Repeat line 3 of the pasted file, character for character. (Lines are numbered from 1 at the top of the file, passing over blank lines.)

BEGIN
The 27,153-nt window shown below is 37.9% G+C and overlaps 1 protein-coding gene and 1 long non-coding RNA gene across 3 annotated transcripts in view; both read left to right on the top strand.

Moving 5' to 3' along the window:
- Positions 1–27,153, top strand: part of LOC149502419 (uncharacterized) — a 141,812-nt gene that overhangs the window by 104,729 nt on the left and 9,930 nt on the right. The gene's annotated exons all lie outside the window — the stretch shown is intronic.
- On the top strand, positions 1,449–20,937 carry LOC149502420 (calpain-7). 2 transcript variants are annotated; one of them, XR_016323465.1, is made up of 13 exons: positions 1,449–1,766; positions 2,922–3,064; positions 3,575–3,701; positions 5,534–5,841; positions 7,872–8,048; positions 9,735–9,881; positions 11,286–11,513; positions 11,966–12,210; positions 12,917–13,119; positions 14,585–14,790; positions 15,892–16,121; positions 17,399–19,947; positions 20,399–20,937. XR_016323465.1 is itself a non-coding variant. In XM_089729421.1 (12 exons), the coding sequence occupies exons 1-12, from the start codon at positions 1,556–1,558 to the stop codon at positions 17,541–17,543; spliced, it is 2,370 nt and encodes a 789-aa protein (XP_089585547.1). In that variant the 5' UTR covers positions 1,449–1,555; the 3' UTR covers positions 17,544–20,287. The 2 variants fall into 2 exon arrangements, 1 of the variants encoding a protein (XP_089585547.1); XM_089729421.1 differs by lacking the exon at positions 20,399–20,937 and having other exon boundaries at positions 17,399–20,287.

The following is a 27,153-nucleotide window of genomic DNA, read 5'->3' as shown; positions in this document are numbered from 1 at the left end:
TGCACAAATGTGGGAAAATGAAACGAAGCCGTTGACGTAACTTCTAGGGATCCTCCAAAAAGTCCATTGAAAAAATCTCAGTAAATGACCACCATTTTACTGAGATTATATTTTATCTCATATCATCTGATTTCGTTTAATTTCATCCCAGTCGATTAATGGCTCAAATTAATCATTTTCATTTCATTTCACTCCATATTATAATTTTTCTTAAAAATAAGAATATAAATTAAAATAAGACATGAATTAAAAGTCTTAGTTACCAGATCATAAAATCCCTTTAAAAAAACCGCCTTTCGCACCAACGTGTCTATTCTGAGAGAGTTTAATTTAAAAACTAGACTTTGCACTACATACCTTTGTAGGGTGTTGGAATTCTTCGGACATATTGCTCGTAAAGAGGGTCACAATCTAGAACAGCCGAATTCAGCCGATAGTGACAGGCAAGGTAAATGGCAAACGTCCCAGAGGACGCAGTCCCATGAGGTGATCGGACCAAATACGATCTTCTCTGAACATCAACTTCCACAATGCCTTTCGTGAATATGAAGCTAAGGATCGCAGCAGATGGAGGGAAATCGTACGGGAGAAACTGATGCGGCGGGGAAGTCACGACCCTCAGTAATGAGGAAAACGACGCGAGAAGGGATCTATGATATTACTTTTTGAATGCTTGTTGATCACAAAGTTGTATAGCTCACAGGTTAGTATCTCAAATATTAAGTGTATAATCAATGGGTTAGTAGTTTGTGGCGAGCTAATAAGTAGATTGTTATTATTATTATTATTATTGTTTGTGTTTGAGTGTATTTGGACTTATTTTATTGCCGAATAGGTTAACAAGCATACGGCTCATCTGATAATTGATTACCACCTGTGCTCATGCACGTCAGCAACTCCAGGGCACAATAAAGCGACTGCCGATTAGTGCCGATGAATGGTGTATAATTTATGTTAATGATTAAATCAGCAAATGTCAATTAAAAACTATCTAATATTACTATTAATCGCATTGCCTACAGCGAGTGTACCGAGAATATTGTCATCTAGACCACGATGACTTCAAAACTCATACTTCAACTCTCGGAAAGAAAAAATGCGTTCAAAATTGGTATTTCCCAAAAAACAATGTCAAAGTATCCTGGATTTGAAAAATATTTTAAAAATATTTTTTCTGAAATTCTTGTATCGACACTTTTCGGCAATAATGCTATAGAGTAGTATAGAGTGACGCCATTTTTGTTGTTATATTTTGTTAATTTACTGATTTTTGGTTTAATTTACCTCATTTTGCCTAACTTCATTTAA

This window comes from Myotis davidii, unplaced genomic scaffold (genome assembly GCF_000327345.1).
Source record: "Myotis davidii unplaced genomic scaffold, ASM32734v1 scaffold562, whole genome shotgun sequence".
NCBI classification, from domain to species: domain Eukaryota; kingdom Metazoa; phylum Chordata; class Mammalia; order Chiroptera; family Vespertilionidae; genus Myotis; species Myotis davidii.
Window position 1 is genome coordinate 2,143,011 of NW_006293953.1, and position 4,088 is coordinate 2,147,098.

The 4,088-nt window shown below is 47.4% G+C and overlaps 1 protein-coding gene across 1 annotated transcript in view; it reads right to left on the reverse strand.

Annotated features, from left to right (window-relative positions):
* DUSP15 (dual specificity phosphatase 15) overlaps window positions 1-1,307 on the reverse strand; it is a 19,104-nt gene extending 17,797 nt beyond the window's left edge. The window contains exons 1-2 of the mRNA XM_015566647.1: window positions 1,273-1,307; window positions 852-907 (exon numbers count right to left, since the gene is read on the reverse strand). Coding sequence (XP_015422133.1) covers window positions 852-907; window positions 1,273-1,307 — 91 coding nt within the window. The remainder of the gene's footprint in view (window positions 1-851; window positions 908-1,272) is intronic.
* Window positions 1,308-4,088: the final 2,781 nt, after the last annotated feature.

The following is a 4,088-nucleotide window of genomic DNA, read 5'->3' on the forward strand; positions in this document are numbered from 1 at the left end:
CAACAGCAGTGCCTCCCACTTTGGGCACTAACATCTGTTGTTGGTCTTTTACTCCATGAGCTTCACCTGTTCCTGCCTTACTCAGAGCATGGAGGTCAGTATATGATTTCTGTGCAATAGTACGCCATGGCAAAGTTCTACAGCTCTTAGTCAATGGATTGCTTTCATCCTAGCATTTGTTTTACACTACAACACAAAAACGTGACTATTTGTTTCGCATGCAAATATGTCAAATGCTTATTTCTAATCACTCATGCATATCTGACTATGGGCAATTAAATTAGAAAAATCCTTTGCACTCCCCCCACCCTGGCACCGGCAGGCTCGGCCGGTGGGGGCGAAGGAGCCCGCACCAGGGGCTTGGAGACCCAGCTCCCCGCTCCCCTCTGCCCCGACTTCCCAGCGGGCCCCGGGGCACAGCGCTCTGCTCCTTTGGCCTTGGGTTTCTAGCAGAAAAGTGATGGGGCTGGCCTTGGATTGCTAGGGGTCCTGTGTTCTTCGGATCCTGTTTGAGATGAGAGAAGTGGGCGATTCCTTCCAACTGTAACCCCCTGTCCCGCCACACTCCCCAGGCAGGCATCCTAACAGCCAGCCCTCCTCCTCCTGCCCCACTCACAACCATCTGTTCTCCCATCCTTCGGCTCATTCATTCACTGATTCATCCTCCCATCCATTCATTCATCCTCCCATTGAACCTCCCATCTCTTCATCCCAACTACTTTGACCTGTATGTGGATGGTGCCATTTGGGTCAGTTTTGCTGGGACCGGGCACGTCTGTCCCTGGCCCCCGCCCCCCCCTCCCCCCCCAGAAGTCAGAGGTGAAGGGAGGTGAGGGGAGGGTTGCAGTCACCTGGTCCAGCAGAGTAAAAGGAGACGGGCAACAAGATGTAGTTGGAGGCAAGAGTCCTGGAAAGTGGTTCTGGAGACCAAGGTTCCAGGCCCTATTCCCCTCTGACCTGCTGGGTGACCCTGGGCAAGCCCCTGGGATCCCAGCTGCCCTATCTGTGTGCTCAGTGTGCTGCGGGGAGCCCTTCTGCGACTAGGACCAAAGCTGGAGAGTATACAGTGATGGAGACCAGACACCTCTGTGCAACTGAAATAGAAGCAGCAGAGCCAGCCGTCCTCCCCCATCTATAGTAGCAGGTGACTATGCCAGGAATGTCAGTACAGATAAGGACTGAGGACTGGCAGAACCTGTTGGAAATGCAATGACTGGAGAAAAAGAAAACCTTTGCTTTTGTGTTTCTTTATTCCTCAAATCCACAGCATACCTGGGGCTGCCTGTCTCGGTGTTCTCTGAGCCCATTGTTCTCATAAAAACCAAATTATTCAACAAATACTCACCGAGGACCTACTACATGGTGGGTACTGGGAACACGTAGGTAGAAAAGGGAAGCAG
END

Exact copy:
- Positions 1–27,153, top strand: part of LOC149502419 (uncharacterized) — a 141,812-nt gene that overhangs the window by 104,729 nt on the left and 9,930 nt on the right. The gene's annotated exons all lie outside the window — the stretch shown is intronic.